Humbled and a bit surprised, Bulls Chairman Jerry Reinsdorf took his induction into the Naismith Basketball Hall of Fame in stride when news was announced Monday afternoon in Houston, the site of the Final Four.
Ranking it as “just a personal accomplishment” when asked where the highest honor the sport of basketball can bestow upon an individual, the owner of the Chicago Bulls took more pride in the championships he helped steward and the way the franchise has become a national brand in the past 20 years.
“On an individual level, this would be the highest,” Reinsdorf said in a television interview. “But the important thing about being in sports is to win championships. So I’d say the World Series (with the White Sox in 2005) and six championships would be tied for number one and this would come behind it because it’s just a personal accomplishment.”
Being inducted along with larger than life personalities such as Shaquille O’Neal, Allen Iverson and Michigan State basketball coach Tom Izzo, along with one of the greatest female basketball players of all time, Sheryl Swoopes, and former NBA player Yao Ming, Reinsdorf’s inclusion into basketball mortality will likely take a backseat in September as the focus will be on the aforementioned.
But his importance to Chicago and the Bulls franchise hasn’t gone unnoticed by the decision makers, as Reinsdorf has seen more NBA titles since taking ownership of the Bulls in 1985 than any NBA owner not named Dr. Jerry Buss, who oversaw the Lakers win eight NBA championships.
“I was able to put together a great organization with great people. Jerry Krause (former Bulls GM) is really the architect of the championships, Phil (Jackson) and Michael (Jordan) and Scottie (Pippen),” Reinsdorf said. “Then turning everything over to my son Michael to run in the last couple years. Then John Paxson and Gar Forman, wonderful people, really talented. I’m just proud of the people I have with the Bulls.”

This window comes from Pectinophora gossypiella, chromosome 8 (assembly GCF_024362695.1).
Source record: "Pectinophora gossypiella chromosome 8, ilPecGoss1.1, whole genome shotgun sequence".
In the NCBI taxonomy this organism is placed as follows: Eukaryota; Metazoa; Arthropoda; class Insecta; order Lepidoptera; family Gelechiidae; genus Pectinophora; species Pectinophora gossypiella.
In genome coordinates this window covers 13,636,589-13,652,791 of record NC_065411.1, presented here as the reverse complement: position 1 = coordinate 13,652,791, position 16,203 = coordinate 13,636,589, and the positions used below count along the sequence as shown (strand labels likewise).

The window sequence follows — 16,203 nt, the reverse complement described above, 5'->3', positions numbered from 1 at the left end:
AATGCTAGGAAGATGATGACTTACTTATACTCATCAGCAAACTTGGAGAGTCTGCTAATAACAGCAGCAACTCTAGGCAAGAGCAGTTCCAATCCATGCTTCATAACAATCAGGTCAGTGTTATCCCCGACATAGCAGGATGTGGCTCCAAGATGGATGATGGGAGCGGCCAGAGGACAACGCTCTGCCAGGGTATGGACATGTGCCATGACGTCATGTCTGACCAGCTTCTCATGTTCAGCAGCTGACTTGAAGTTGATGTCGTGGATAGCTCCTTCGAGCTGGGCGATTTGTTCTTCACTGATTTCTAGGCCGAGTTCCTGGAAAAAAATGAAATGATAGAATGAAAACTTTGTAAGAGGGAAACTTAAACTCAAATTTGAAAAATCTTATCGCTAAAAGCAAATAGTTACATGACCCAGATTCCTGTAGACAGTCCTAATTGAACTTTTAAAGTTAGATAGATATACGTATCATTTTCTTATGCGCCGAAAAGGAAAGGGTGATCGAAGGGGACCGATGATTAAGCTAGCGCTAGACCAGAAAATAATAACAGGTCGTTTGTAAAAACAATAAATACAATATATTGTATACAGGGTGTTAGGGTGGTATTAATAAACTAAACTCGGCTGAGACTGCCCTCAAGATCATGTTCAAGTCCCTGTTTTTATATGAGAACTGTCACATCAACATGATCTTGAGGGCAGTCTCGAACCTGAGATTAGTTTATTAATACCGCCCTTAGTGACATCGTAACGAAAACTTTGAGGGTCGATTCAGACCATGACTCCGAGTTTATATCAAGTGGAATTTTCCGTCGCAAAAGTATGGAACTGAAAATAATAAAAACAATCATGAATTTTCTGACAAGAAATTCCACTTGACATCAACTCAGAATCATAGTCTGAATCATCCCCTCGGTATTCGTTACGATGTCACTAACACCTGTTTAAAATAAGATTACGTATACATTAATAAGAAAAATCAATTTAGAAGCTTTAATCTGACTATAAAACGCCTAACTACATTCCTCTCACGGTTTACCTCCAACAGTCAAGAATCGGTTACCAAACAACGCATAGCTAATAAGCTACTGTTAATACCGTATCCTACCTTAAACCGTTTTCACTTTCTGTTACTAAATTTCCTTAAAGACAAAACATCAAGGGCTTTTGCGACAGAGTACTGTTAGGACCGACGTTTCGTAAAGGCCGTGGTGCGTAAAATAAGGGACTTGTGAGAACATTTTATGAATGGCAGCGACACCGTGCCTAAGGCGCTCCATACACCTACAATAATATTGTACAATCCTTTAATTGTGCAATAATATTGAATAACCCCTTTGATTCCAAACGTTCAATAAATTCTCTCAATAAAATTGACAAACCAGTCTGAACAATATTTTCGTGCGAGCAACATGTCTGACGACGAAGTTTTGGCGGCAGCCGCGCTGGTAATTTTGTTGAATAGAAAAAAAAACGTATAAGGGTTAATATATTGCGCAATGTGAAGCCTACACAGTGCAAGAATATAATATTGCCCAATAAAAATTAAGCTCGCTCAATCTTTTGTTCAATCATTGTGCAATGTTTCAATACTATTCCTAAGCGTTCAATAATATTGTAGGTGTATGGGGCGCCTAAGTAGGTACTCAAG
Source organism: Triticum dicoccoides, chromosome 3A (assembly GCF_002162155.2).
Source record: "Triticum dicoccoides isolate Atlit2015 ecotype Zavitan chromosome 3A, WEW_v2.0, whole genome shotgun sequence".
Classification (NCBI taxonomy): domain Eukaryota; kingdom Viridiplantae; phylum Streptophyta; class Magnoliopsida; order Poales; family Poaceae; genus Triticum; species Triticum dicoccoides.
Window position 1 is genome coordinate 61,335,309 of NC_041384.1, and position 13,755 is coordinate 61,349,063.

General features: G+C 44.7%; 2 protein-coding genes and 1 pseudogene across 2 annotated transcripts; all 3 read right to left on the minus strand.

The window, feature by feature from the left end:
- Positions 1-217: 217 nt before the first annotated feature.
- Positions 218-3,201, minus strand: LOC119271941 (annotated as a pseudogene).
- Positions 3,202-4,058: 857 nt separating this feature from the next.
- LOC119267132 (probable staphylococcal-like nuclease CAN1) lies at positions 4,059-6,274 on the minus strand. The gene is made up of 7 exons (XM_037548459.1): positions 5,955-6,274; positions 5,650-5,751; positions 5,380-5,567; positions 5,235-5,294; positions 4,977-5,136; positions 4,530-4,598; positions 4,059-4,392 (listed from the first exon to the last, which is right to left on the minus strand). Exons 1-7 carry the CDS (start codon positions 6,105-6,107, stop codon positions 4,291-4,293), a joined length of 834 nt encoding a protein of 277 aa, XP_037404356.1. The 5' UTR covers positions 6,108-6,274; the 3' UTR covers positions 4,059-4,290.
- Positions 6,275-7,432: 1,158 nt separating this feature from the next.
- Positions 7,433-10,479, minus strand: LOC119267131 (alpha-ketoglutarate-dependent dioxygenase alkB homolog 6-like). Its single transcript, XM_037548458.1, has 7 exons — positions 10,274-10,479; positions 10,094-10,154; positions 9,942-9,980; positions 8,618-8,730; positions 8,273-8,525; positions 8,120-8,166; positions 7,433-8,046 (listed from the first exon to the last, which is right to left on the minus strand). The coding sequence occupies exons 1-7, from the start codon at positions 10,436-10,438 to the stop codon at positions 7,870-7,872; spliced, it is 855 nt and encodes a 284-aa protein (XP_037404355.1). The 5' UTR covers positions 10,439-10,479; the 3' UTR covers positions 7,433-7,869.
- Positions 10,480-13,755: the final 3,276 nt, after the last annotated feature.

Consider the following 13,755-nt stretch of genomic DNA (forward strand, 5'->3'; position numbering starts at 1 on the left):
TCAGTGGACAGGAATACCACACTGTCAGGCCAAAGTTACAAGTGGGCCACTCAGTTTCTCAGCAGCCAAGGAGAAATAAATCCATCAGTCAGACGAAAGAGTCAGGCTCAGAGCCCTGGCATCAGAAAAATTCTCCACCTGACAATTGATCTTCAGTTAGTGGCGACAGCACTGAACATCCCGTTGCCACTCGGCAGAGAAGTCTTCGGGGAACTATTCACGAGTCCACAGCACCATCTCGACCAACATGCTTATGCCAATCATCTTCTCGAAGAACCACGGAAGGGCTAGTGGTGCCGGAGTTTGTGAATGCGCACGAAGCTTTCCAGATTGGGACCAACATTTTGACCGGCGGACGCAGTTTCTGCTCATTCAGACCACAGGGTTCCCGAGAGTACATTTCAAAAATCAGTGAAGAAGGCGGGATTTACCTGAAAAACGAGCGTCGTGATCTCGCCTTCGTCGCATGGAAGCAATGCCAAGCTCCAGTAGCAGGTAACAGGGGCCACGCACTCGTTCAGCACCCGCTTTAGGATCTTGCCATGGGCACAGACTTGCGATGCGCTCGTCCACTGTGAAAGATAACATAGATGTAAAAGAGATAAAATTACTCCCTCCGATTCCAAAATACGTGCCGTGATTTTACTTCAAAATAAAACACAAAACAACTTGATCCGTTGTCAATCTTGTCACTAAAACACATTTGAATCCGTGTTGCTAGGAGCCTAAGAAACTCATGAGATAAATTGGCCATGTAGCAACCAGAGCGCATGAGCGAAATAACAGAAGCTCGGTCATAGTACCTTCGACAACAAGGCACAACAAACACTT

Since the NBA/ABA merger, only the late William Davidson (Pistons), Jerry Colangelo (Suns) and Buss have been let into the Basketball Hall of Fame as owners. Reinsdorf makes no bones about it, that taking over in Chicago at the same time a kid from North Carolina was in a star-studded rookie year had plenty of do with his success.
“Well having Michael Jordan was having Babe Ruth, I mean, the greatest player of all time in his sport and it was something I tried to appreciate and enjoy all of those years,” Reinsdorf said. “That was just luck. I can’t take any credit for acquiring Michael Jordan. He just fell into our laps. It was an incredible experience.”
An experience Reinsdorf helped foster and turn into six NBA titles in an eight year span by hiring Krause, whom he’ll likely mention at his induction speech months from now as someone who deserves the honor as much.
He hired Krause and allowed his basketball executives make the decisions, including the one that enabled Krause to hire Phil Jackson in 1989 after firing Doug Collins. The trio of Krause, Jackson and Jordan helped the Bulls elevate themselves to the NBA mountaintop, enduring controversy, retirement and attrition at a time when the NBA’s popularity was exploding across the world.
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Reinsdorf was low-key, preferring to let those outstretched personalities have the glory.
“I don’t know if I’m impressed but I’m proud,” said Reinsdorf of building the Bulls brand. “Proud of the fact the Bulls are a worldwide brand and wherever you go around the world, you see Bulls merchandise. It used to be, you traveled abroad, you say you were from Chicago, they’d say Al Capone. Now they say Chicago Bulls. I am proud of that.”
Come September, for as long as he so chooses while on that stage, Reinsdorf will have the stage all to himself.